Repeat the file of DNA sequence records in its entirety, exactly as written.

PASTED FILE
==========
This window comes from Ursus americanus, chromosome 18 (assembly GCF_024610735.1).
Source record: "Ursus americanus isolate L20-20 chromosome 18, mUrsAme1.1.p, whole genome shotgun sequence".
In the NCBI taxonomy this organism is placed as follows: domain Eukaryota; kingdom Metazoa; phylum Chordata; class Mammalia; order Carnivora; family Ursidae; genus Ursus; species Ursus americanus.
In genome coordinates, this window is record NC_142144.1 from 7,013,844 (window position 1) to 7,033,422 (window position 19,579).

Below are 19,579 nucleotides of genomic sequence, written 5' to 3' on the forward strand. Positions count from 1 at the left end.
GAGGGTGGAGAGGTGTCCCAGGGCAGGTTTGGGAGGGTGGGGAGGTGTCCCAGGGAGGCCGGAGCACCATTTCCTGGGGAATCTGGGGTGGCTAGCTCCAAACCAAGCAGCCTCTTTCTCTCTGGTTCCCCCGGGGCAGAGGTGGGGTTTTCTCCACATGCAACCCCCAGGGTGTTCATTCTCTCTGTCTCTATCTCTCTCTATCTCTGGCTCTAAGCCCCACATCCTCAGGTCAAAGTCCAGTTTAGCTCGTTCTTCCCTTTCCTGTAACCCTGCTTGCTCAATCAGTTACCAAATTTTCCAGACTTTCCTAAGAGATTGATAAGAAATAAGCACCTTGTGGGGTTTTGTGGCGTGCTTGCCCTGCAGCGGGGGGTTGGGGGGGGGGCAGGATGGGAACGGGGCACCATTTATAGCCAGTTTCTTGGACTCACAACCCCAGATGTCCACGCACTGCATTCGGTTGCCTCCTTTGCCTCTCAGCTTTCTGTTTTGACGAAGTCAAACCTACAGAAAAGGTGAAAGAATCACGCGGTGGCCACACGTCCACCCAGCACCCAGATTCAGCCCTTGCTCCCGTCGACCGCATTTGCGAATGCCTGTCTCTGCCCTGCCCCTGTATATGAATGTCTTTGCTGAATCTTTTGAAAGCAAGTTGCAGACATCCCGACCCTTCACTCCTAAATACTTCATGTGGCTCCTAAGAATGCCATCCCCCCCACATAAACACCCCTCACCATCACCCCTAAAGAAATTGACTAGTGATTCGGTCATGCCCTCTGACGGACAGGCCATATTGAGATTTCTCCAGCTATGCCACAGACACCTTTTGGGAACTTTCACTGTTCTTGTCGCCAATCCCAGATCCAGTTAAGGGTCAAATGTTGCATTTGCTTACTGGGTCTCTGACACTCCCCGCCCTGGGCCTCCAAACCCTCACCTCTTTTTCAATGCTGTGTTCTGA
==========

This window comes from Ursus americanus, chromosome 18 (assembly GCF_024610735.1).
Source record: "Ursus americanus isolate L20-20 chromosome 18, mUrsAme1.1.p, whole genome shotgun sequence".
In the NCBI taxonomy this organism is placed as follows: domain Eukaryota; kingdom Metazoa; phylum Chordata; class Mammalia; order Carnivora; family Ursidae; genus Ursus; species Ursus americanus.
In genome coordinates, this window is record NC_142144.1 from 7,013,844 (window position 1) to 7,033,422 (window position 19,579).

Below are 19,579 nucleotides of genomic sequence, written 5' to 3' on the forward strand. Positions count from 1 at the left end.
GAGGGTGGAGAGGTGTCCCAGGGCAGGTTTGGGAGGGTGGGGAGGTGTCCCAGGGAGGCCGGAGCACCATTTCCTGGGGAATCTGGGGTGGCTAGCTCCAAACCAAGCAGCCTCTTTCTCTCTGGTTCCCCCGGGGCAGAGGTGGGGTTTTCTCCACATGCAACCCCCAGGGTGTTCATTCTCTCTGTCTCTATCTCTCTCTATCTCTGGCTCTAAGCCCCACATCCTCAGGTCAAAGTCCAGTTTAGCTCGTTCTTCCCTTTCCTGTAACCCTGCTTGCTCAATCAGTTACCAAATTTTCCAGACTTTCCTAAGAGATTGATAAGAAATAAGCACCTTGTGGGGTTTTGTGGCGTGCTTGCCCTGCAGCGGGGGGTTGGGGGGGGGGCAGGATGGGAACGGGGCACCATTTATAGCCAGTTTCTTGGACTCACAACCCCAGATGTCCACGCACTGCATTCGGTTGCCTCCTTTGCCTCTCAGCTTTCTGTTTTGACGAAGTCAAACCTACAGAAAAGGTGAAAGAATCACGCGGTGGCCACACGTCCACCCAGCACCCAGATTCAGCCCTTGCTCCCGTCGACCGCATTTGCGAATGCCTGTCTCTGCCCTGCCCCTGTATATGAATGTCTTTGCTGAATCTTTTGAAAGCAAGTTGCAGACATCCCGACCCTTCACTCCTAAATACTTCATGTGGCTCCTAAGAATGCCATCCCCCCCACATAAACACCCCTCACCATCACCCCTAAAGAAATTGACTAGTGATTCGGTCATGCCCTCTGACGGACAGGCCATATTGAGATTTCTCCAGCTATGCCACAGACACCTTTTGGGAACTTTCACTGTTCTTGTCGCCAATCCCAGATCCAGTTAAGGGTCAAATGTTGCATTTGCTTACTGGGTCTCTGACACTCCCCGCCCTGGGCCTCCAAACCCTCACCTCTTTTTCAATGCTGTGTTCTGA